Note that RLlib’s published results on Ape-X throughput do not include updating without stating this explicitly, and later reported results including updates222Source: RLlib authors, https://github.com/ray-project/ray/issues/2466 are up to 130 k frames per second on 256 workers (versus 170 k max for RLgraph). Some performance differences may be attributed to different hardware setup (fewer CPUs on head node, GCP GPU latency). During experimentation, we experienced difficulties with the Ray engine. Actor tasks terminated without specific errors, and the object store ran out of memory both for RLlib and us on large clusters. Due to cost, we could not fully investigate these issues beyond tuning object store settings. Experimental versions of Ray’s new backend include improved garbage collection of which RLgraph would benefit to the same extent as RLlib.
Overall, our results show RLgraph’s advantage both on a single-task and distributed level. While RLlib could adopt more efficient implementations to match our results, our main insight is that RLgraph can be used on Ray via simple wrapper classes. Implementing other distributed semantics on Ray with RLgraph only requires extending our generic Ray executor to implement a coordination strategy.
Multi-GPU strategies. We also implemented device strategy prototypes where the meta graph is automatically expanded during the build phase (e.g. to create sub-graph replicas). When using a synchronous GPU replica strategy, the update batch is internally split into multiple sub-batches, and gradients are averaged across towers. Fig. 7 contains Ape-X results using 1 and 2 V100 GPUs. We observe the expected speed-up in convergence. We did not compare to RLlib as its multi-gpu optimizer does not support Ape-X semantics, we make no claim regarding its performance.
Distributed TensorFlow. Finally, we evaluate RLgraph using the distributed TensorFlow backend on DeepMind’s (DM) importance-weighted actor-learner architecture (IMPALA) Espeholt et al. (2018). The authors have open-sourced an optimized implementation333Code at: https://github.com/deepmind/scalable_agent. IMPALA perhaps best represents the end-to-end computation graph paradigm, where even environment interaction is fused into the TF graph. We implemented IMPALA in RLgraph to demonstrate its ability to generate such graphs. To this end, RLgraph provides generic execution components for graph-fused environment stepping. IMPALA executes updates by letting each actor perform a rollout step (100 samples) and input its samples into a globally shared blocking queue. The learner dequeues rollouts and uses a staging area to hide GPU latency.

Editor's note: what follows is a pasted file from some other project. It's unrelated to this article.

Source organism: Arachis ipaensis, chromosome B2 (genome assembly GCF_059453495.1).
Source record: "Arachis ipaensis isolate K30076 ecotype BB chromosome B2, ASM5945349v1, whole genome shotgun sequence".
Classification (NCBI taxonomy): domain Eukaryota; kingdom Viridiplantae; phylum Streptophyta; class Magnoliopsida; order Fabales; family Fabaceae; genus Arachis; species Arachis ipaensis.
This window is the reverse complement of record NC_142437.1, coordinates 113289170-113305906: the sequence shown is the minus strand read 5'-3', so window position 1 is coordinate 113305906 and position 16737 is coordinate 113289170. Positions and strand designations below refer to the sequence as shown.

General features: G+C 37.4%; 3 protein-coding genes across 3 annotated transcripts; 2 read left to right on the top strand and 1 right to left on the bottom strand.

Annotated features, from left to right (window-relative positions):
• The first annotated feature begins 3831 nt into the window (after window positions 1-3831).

DM’s implementation is not expected to match published results due to missing custom TF ops for environment interaction. Figure 8
compares throughput using the large network described in the paper on a DM lab 3D task (which are more expensive to render than Atari tasks). We again use a single V100 GPU for the learner and let 4 workers share a 8 vCPU instance. RLgraph achieves about 10-15% better mean throughput (5 runs) for fewer workers until both implementations are limited by updates. DM’s implementation exhibited higher variance due to subtle differences in preprocessing tensors after unstaging. DM’s code also carried out unneeded variable assignments in the actor. Removing these yielded 20% improvement in a single-worker setting for RLgraph. Emerging tools in graph optimization (e.g. TF XLA, TVMChen et al. (2018)) can help with optimizing data layouts and numerical transformations. RLgraph helps most in improving high level dataflow as it enforces well-defined interactions between components (c.f. supplementary material). This in turn improves reasoning about the complex design patterns found in RL algorithms.